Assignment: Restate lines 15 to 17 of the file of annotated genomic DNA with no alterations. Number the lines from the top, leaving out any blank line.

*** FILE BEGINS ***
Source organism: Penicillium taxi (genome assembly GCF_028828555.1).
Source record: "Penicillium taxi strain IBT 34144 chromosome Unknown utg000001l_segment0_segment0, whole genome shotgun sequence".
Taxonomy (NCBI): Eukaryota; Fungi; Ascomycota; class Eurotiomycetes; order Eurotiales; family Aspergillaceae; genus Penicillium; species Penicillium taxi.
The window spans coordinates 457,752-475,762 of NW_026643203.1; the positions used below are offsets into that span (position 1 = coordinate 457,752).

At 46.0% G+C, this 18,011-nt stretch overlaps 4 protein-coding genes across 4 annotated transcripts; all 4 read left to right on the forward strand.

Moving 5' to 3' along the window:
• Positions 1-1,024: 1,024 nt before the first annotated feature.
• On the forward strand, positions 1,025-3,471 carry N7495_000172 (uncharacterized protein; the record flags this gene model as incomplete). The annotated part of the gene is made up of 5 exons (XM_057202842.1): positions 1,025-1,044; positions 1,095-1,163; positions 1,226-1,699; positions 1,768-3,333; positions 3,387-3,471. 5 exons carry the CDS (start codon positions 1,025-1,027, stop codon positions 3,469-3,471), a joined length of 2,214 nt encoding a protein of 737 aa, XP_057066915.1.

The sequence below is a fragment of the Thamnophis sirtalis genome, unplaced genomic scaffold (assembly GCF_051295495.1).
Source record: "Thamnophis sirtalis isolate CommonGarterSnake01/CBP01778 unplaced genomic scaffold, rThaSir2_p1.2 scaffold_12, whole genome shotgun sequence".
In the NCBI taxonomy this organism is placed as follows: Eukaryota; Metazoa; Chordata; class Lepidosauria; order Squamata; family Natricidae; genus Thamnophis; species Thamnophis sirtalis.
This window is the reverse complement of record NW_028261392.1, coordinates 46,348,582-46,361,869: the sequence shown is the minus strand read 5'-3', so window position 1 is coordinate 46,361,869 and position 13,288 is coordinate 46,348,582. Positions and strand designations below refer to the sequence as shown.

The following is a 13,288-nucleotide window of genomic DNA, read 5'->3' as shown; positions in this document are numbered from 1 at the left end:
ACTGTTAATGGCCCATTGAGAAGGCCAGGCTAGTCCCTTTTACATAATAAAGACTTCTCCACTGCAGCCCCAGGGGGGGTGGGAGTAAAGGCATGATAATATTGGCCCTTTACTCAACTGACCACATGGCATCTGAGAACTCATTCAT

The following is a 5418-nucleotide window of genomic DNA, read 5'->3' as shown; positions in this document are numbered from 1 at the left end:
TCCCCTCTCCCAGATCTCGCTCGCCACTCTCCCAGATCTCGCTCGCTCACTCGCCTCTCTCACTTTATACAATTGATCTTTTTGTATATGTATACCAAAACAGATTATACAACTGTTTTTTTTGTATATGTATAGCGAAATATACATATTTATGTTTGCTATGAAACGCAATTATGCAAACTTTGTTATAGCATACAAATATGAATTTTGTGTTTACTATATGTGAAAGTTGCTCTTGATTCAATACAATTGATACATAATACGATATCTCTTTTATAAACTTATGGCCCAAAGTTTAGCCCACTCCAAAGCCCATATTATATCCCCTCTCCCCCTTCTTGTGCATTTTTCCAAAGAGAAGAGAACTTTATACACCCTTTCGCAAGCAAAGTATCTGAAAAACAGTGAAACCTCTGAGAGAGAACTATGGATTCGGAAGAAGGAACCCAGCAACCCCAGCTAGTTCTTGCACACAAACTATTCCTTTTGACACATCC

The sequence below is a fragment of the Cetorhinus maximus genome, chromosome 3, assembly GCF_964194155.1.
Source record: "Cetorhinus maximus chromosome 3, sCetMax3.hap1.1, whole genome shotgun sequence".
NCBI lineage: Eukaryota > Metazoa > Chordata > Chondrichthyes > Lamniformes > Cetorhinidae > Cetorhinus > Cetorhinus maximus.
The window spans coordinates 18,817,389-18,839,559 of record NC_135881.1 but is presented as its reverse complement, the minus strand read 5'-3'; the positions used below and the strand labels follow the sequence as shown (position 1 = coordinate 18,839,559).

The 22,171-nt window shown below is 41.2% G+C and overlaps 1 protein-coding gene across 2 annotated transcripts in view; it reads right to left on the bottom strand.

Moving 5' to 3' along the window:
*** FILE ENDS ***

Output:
The following is a 5418-nucleotide window of genomic DNA, read 5'->3' as shown; positions in this document are numbered from 1 at the left end:
TCCCCTCTCCCAGATCTCGCTCGCCACTCTCCCAGATCTCGCTCGCTCACTCGCCTCTCTCACTTTATACAATTGATCTTTTTGTATATGTATACCAAAACAGATTATACAACTGTTTTTTTTGTATATGTATAGCGAAATATACATATTTATGTTTGCTATGAAACGCAATTATGCAAACTTTGTTATAGCATACAAATATGAATTTTGTGTTTACTATATGTGAAAGTTGCTCTTGATTCAATACAATTGATACATAATACGATATCTCTTTTATAAACTTATGGCCCAAAGTTTAGCCCACTCCAAAGCCCATATTATATCCCCTCTCCCCCTTCTTGTGCATTTTTCCAAAGAGAAGAGAACTTTATACACCCTTTCGCAAGCAAAGTATCTGAAAAACAGTGAAACCTCTGAGAGAGAACTATGGATTCGGAAGAAGGAACCCAGCAACCCCAGCTAGTTCTTGCACACAAACTATTCCTTTTGACACATCC

The sequence below is a fragment of the Cetorhinus maximus genome, chromosome 3, assembly GCF_964194155.1.